Euroscepticism: The EU's new normal
If euroscepticism was just a British disease and the UK voting to leave the Union on 23 June was the solution – as Liberation correspondent Jean Quatremer suggested in a recent article – then the EU’s dwindling band of cheerleaders could sleep comfortably in the knowledge that the anti-European contagion was containable.
Unfortunately for them, British hostility towards the EU has already spread across a continent where euroscepticism is now the new normal.
Dear EUobserver reader
Subscribe now for unrestricted access to EUobserver.
Sign up for 30 days' free trial, no obligation. Full subscription only 15 € / month or 150 € / year.
- Unlimited access on desktop and mobile
- All premium articles, analysis, commentary and investigations
- EUobserver archives
EUobserver is the only independent news media covering EU affairs in Brussels and all 28 member states.
♡ We value your support.
If you already have an account click here to login.
A survey of 10 EU states by the Pew Research Centre published on Tuesday (7 June) suggests 51 percent of EU citizens hold a favourable view of the Union, with 47% unfavourable. This shows that almost 70 years after its creation, many Europeans have huge doubts about whether the EU is capable of delivering the peace and prosperity it promised.
Instead of dismissing these doubts – as European Commission president Jean-Claude Juncker did last month when he said “whoever does not believe in Europe, who doubts Europe, whoever despairs of Europe, should visit the military cemeteries in Europe” – EU leaders should listen to the cry of despair from the people they are supposed to represent.
When it comes to individual countries, Greece – perhaps unsurprisingly given the squalid way it has been treated by its EU partners – is by far the most hostile country, with 71 percent holding an unfavourable view of the Union.
The next most eurosceptic state of the 10 nations polled – which together account for over four-fifths of the EU’s population and GDP – is none other than France, a founding member of the EU and “motor” of EU integration so lauded by Quatremer in his article urging Brits to leave the European club. Some 61 percent of French are unhappy with the EU and just 38 percent have a positive view, down 17 percentage points since 2014.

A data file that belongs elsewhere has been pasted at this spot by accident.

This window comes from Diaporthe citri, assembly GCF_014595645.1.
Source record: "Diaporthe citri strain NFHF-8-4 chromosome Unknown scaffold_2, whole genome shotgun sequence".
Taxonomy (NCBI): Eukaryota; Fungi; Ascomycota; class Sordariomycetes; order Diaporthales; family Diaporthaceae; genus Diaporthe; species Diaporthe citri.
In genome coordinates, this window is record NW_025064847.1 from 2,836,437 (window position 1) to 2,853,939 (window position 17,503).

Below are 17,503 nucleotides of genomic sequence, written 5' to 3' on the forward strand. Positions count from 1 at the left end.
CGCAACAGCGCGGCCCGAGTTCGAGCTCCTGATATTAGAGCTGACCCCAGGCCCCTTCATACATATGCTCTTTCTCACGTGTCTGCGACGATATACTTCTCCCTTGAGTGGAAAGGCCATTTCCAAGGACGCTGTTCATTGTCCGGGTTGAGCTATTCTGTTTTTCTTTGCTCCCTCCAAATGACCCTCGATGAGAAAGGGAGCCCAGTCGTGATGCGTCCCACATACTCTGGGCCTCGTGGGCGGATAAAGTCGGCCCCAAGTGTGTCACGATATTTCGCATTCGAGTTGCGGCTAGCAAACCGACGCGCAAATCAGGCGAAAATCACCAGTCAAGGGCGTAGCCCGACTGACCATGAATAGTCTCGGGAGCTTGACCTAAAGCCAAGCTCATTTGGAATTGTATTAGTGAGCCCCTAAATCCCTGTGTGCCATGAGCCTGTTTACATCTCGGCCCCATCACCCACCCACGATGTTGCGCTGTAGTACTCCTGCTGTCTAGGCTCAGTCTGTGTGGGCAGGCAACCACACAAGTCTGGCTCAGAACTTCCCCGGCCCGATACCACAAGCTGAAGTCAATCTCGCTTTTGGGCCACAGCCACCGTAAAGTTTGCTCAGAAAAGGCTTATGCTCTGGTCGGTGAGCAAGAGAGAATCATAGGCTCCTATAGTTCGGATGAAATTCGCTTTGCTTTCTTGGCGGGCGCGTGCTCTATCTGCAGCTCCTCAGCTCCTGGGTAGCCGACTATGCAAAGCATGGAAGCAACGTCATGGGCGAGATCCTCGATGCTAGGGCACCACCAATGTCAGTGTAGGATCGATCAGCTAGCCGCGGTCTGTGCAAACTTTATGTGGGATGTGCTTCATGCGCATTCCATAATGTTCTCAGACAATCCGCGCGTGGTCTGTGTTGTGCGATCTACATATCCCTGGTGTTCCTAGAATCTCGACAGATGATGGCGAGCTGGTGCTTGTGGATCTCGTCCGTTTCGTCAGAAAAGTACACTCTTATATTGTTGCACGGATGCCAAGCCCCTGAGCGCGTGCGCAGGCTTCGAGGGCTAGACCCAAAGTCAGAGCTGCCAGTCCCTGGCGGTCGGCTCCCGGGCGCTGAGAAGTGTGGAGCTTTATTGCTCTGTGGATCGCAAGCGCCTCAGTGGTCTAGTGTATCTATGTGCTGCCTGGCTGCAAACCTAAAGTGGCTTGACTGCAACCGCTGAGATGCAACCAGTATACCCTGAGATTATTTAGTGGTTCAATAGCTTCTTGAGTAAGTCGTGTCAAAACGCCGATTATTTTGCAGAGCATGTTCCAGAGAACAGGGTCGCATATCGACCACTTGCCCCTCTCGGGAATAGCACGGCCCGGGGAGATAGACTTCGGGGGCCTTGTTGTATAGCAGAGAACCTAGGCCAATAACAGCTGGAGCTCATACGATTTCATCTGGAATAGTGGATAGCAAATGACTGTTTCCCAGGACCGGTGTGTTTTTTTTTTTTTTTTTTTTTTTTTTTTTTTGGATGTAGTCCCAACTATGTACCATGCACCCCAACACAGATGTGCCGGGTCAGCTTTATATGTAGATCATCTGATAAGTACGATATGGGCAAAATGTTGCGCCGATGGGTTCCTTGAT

While Brits remain more eurosceptic than most, they are not far from the average, with 44% having a favourable view of the EU and 48% holding an unfavourable one. These figures are almost identical to Germany and the Netherlands – two other founding members of the EU – and Spain, where support for the Union has dropped 15 points in the last two years.
Those railing against central and eastern European countries for their lack of European values might be interested to note that the EU appears to be most popular in the only two post-communist states polled – Poland and Hungary.
The reason the EU is so unpopular, and why it is so difficult to persuade British people to remain part of the club, is that the Union is failing on the two most important issues to Europeans – immigration and the economy.
In every country surveyed, an overwhelming majority of respondents said they were unhappy with the EU’s handling of the refugee issue – with 94 percent of Greeks, 88 percent of Swedes and 77 percent of Italians disapproving. The highest approval rating over the migration crisis was just 31 percent, in the Netherlands.
When it comes to economic issues, just 6 percent of Greeks, 22 percent of Italians and 27 percent of French approve of the EU’s handling of the economy. Germany and Poland are the only two countries where more people approve than disapprove of the EU’s economic policies.
These figures are a damning indictment of a Union that has failed its people on the issues that matter most to them. Indeed, if the EU were a government it would have been booted out of office a long time ago.
Forget reducing roaming charges and subsidising students to spend a semester abroad, European voters quite rightly feel that if the EU cannot tackle the major problems they face, then pro-European parties do not deserve their votes and the Union should not be granted more power.
Indeed, less than one in five citizens believes national governments should transfer more powers to the EU, with 42 percent believing some powers should be returned to national capitals.
This presents a Catch-22 situation for the EU – everyone agrees that for the euro to work, a real fiscal, economic and political union is needed. But this would involve a massive transfer of power from national capitals to Brussels – which Europeans are dead against.
So EU leaders have a painful choice – plough ahead with political union and risk a brutal backlash from voters and possibly a splintering of the bloc into hard and soft cores, or carry on muddling along, risking the steady disintegration of the Union’s most cherished projects like Schengen and the euro.
As the poll suggests, there is a third way – the repatriation of some powers to national governments. This could involve dismantling the euro, which has brought neither growth nor jobs and has torn European nations apart rather than bringing them together. Or it could mean handing back to capitals the right to set national budgets and police borders – two of the most basic functions of sovereign states.
In a club that has no reverse gear, whose solution to every problem is “more Europe”, and which has a decidedly deterministic view of its future progression towards an “ever closer union”, the idea of “less Europe” is anathema. But regardless of the result of the British referendum, it is an option European leaders will have to consider if the EU is to survive.